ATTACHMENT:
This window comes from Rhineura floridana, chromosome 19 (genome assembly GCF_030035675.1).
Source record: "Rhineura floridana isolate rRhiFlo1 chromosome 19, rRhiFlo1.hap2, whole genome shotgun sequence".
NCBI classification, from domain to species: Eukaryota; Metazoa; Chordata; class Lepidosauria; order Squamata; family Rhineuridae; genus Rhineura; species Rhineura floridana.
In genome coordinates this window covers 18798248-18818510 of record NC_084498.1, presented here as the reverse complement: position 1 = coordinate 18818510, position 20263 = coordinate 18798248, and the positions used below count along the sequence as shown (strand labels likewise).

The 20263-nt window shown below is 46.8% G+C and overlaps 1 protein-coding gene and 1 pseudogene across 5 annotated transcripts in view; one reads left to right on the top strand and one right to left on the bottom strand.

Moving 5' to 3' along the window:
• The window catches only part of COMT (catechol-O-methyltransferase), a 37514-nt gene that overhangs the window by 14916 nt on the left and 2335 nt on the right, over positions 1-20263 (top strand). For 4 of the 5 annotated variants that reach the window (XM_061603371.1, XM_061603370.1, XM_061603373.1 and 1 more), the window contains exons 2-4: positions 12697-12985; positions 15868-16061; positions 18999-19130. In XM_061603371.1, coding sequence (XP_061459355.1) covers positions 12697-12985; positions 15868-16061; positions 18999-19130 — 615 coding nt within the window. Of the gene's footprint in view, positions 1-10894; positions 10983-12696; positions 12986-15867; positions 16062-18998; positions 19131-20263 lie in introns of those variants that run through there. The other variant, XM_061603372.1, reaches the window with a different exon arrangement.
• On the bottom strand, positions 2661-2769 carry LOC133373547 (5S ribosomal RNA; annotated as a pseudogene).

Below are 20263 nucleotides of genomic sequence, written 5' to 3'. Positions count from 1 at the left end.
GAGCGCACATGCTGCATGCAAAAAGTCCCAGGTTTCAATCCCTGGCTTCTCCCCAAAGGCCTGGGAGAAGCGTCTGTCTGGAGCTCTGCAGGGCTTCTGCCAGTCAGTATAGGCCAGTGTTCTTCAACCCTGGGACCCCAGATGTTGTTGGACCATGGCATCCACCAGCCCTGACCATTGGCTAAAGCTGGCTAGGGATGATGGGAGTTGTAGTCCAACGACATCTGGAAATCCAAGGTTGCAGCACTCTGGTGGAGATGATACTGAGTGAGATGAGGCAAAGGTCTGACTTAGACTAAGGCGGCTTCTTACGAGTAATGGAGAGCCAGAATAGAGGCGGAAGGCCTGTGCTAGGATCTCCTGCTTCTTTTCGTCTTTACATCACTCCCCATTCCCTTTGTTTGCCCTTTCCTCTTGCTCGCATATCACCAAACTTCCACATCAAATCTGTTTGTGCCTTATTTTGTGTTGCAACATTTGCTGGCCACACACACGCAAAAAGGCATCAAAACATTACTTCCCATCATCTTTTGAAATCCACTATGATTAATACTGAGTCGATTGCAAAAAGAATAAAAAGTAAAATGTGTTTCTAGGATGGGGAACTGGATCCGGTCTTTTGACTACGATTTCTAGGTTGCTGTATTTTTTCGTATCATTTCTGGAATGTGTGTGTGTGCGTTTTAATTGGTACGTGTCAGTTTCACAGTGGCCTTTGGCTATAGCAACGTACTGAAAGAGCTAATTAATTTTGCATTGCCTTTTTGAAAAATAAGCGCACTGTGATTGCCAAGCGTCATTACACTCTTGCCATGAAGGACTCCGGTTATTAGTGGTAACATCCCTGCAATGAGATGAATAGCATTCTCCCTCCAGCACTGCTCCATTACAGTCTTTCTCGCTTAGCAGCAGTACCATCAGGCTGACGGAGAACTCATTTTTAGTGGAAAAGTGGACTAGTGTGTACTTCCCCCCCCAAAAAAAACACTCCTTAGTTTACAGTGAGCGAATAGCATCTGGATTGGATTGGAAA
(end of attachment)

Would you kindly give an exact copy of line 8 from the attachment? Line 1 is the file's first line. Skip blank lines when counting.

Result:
• On the bottom strand, positions 2661-2769 carry LOC133373547 (5S ribosomal RNA; annotated as a pseudogene).